Editor’s Note: Barrie Pattison's earlier reports on the Italian Film Festival can be found if you click on the following film titles After the War, I Can Quit Whenever I Want to: Masterclass, Let Yourself Go, Messy Christmas and Stories of Love that cannot Belong to this World
These Days (Giuseppe Piccioni)
Giuseppe Piccioni penetrates the gumnut curtain more often than most Italian film makers and those movies have been consistently engaging - 1996’s Cuore al verde/Penniless Hearts, 2001’s Luce dei miei occhi/Light of My Eyes, 2004’s La Vita che vorrei/The Life I Want and 2009’s Giulia non esce la sera/Giulia Doesn't Date at Night.
His new Questi giorni/These Days is a departure from them. The only one of his regular performers to show is a now mature Margarita Buy who acquits herself impressively as a middle aged mother, becoming a hairdresser, her ambitions sacrificed to raise daughter Maria Roveran. She’s highly critical of her girl’s do.
The plot centres on four young women about to enter adult life. Roveran is diagnosed with a life threatening disease (excuse for one of the film’s boob shots). Orchestra violinist Caterina Le Caselle has become pregnant. Laura Adriani’s love life with Filippo Timi (La doppia ora) is stressful and dissatisfied Marta Gastini has accepted a waitressing spot in Belgrade. The early stages of the film establishing the leads are uninvolving as the audience struggles to remember which back story goes with which unlined face.
However, when Gastini decides to drive to her new Serbian job, the others join her and the piece turns into an engaging Italian Road Trip movie. The girls with their pre-occupations and lack of experience become distinct characters. They encounter a group of English speaking boys who take an interest, lending them a tent and taking them canoeing at the camp site. One tries to link up with Roveran - shot of him awkwardly sharing the back seat in the car. Gastini takes a dim view of that, sends him for coffee, dumps his back pack and drives off.
When they get to her drab looking Serbian destination they share the flat of her severe friend Mina Djukic, part of a group restoring a Belgrade cinema - which shows The Case of the Missing Switchboard Operator over the dance floor. The backpacker is there and lets it be known that his experiences with the girls screwed up his vacation and he is looking elsewhere now - telling small scene.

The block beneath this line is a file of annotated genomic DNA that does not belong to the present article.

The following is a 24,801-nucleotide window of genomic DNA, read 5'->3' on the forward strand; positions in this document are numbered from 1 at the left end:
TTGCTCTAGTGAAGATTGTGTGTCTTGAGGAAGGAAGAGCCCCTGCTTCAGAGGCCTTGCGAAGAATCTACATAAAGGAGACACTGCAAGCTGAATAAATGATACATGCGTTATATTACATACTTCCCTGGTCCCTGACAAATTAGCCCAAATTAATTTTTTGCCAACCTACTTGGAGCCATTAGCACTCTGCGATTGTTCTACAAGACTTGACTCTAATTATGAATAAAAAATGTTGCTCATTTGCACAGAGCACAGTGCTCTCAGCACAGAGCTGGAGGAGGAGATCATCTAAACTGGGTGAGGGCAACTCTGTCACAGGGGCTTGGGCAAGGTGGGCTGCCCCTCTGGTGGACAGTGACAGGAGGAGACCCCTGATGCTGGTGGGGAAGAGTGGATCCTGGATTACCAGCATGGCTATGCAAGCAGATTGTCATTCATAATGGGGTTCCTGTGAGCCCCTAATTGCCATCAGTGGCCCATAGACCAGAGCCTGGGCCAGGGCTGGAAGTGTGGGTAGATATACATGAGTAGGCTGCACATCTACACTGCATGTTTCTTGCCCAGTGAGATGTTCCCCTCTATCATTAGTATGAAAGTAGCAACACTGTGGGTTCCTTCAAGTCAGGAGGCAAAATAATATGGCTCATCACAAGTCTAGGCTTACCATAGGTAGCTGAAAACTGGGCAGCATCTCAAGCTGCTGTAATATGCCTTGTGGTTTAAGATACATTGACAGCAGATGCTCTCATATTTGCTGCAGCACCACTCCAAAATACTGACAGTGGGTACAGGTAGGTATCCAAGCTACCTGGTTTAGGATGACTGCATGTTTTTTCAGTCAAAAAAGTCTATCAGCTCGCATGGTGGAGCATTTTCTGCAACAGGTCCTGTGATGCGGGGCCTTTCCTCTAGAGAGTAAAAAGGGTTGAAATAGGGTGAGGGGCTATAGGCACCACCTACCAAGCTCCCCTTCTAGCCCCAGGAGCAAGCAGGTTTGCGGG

Finally, a dash to the emergency room unites the friends in a way that makes the film rewarding. It has an uncharacteristic natural feel and reliance on close-ups of fresh featured young women which may (or may not) draw on improvisation
Effective desaturated scope images. The great Sergio Rubini (La bionda) is down to a walk-on.
Sicilian Ghost Story (Fabio Grassadonia & Antonio Piazza)
Fabio Grassadonia and Antonio Piazza’s Sicilian Ghost Story is something new – a genuinely scary movie derived from the case history of a Mafia murder, filmed in an unfamiliar style that fluctuates between realism and fantasy. Romeo and Juliet get mixed
in with Dante and a few more high culture references. - sound like your total festival movie? Well it is but it overcomes that handicap.
We start with a scene of Sicilian children on their way back from school with young Julia Jedlikowska following class mate Gaetano Fernandez off the path only to be attacked by a menacing dog whom he distracts with a half sandwich and his back pack. The two ride off on the motor scooter. He’s under the age. They go to see his steeplechase horse and have their first kiss. In the background we spot a giant dam and a police car headed towards Fernandez’ house. The girl comes back after dark and Vincenzo Amato her father, while clearly angry, embraces her.
The boy vanishes from the classroom and everybody avoids the subject. There’s no sympathy in either house. The grand parents of the boy won’t talk to her and her mean Swiss mum spends her time in the house sauna and serving dad cold pasta meals from the fridge.
Turns out that Fernandez’ unseen father is a super grass and his former polizia associates have kidnapped his son to pressure him into silence. Both children lose their grip on reality under the pressure of his captivity and her efforts to find out where he’s being held. The film’s most striking innovation is a dream sequence that we assume is one character’s when it proves to be the other's.
Evidence of a decayed society is everywhere. The pet owl fed on the poisoned mice in the barn is one of the film’s nicest double duty bits of business. There are a couple of striking wide angle distorted tracking shots and it is all filmed in a disorienting style with cuts to objects too large in the frame, exaggerated sounds and confusing digressions. This contributes to the considerable suspense.
If the film has a fault it is the clashing style of the sunny ending. Of the young players making their first film, friend Corinne Musallari sending coded messages by flashlight across the dark hillside village makes the most impression.